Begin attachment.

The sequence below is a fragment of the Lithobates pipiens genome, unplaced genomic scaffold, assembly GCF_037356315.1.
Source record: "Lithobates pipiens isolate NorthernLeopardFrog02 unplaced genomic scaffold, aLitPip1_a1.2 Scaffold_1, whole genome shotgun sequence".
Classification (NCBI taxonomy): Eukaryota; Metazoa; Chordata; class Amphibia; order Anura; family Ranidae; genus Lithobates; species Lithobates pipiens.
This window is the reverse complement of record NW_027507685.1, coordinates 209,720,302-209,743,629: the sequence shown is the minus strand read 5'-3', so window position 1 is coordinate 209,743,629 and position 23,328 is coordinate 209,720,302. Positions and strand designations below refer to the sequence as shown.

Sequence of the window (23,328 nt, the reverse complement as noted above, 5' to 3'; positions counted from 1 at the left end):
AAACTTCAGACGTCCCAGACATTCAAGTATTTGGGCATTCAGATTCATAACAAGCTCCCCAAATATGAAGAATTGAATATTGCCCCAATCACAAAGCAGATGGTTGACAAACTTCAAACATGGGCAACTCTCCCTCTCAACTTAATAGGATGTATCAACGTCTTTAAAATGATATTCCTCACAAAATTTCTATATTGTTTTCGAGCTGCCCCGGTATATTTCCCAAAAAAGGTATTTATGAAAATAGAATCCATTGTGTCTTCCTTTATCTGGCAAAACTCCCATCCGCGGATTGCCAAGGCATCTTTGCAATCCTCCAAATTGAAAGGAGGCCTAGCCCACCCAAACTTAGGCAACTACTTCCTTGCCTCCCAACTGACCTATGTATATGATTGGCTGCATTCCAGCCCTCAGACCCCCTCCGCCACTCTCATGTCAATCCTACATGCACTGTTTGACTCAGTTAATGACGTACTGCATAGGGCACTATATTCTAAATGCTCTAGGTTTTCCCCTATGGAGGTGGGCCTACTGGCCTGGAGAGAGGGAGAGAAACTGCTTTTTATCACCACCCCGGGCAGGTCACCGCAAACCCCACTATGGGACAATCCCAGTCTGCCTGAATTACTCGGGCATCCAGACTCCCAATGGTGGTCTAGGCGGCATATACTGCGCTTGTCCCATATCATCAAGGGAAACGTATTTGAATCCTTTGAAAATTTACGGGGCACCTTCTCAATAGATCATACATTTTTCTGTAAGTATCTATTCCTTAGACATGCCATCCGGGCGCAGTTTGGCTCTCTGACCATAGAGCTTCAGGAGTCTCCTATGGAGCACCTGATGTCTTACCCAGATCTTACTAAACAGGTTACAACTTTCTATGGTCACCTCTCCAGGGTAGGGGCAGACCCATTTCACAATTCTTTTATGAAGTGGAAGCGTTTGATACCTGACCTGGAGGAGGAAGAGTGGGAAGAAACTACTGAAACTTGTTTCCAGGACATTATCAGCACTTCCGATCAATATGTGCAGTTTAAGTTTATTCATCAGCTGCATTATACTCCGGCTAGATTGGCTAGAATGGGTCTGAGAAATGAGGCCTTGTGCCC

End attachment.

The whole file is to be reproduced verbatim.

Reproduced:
The sequence below is a fragment of the Lithobates pipiens genome, unplaced genomic scaffold, assembly GCF_037356315.1.
Source record: "Lithobates pipiens isolate NorthernLeopardFrog02 unplaced genomic scaffold, aLitPip1_a1.2 Scaffold_1, whole genome shotgun sequence".
Classification (NCBI taxonomy): Eukaryota; Metazoa; Chordata; class Amphibia; order Anura; family Ranidae; genus Lithobates; species Lithobates pipiens.
This window is the reverse complement of record NW_027507685.1, coordinates 209,720,302-209,743,629: the sequence shown is the minus strand read 5'-3', so window position 1 is coordinate 209,743,629 and position 23,328 is coordinate 209,720,302. Positions and strand designations below refer to the sequence as shown.

Sequence of the window (23,328 nt, the reverse complement as noted above, 5' to 3'; positions counted from 1 at the left end):
AAACTTCAGACGTCCCAGACATTCAAGTATTTGGGCATTCAGATTCATAACAAGCTCCCCAAATATGAAGAATTGAATATTGCCCCAATCACAAAGCAGATGGTTGACAAACTTCAAACATGGGCAACTCTCCCTCTCAACTTAATAGGATGTATCAACGTCTTTAAAATGATATTCCTCACAAAATTTCTATATTGTTTTCGAGCTGCCCCGGTATATTTCCCAAAAAAGGTATTTATGAAAATAGAATCCATTGTGTCTTCCTTTATCTGGCAAAACTCCCATCCGCGGATTGCCAAGGCATCTTTGCAATCCTCCAAATTGAAAGGAGGCCTAGCCCACCCAAACTTAGGCAACTACTTCCTTGCCTCCCAACTGACCTATGTATATGATTGGCTGCATTCCAGCCCTCAGACCCCCTCCGCCACTCTCATGTCAATCCTACATGCACTGTTTGACTCAGTTAATGACGTACTGCATAGGGCACTATATTCTAAATGCTCTAGGTTTTCCCCTATGGAGGTGGGCCTACTGGCCTGGAGAGAGGGAGAGAAACTGCTTTTTATCACCACCCCGGGCAGGTCACCGCAAACCCCACTATGGGACAATCCCAGTCTGCCTGAATTACTCGGGCATCCAGACTCCCAATGGTGGTCTAGGCGGCATATACTGCGCTTGTCCCATATCATCAAGGGAAACGTATTTGAATCCTTTGAAAATTTACGGGGCACCTTCTCAATAGATCATACATTTTTCTGTAAGTATCTATTCCTTAGACATGCCATCCGGGCGCAGTTTGGCTCTCTGACCATAGAGCTTCAGGAGTCTCCTATGGAGCACCTGATGTCTTACCCAGATCTTACTAAACAGGTTACAACTTTCTATGGTCACCTCTCCAGGGTAGGGGCAGACCCATTTCACAATTCTTTTATGAAGTGGAAGCGTTTGATACCTGACCTGGAGGAGGAAGAGTGGGAAGAAACTACTGAAACTTGTTTCCAGGACATTATCAGCACTTCCGATCAATATGTGCAGTTTAAGTTTATTCATCAGCTGCATTATACTCCGGCTAGATTGGCTAGAATGGGTCTGAGAAATGAGGCCTTGTGCCC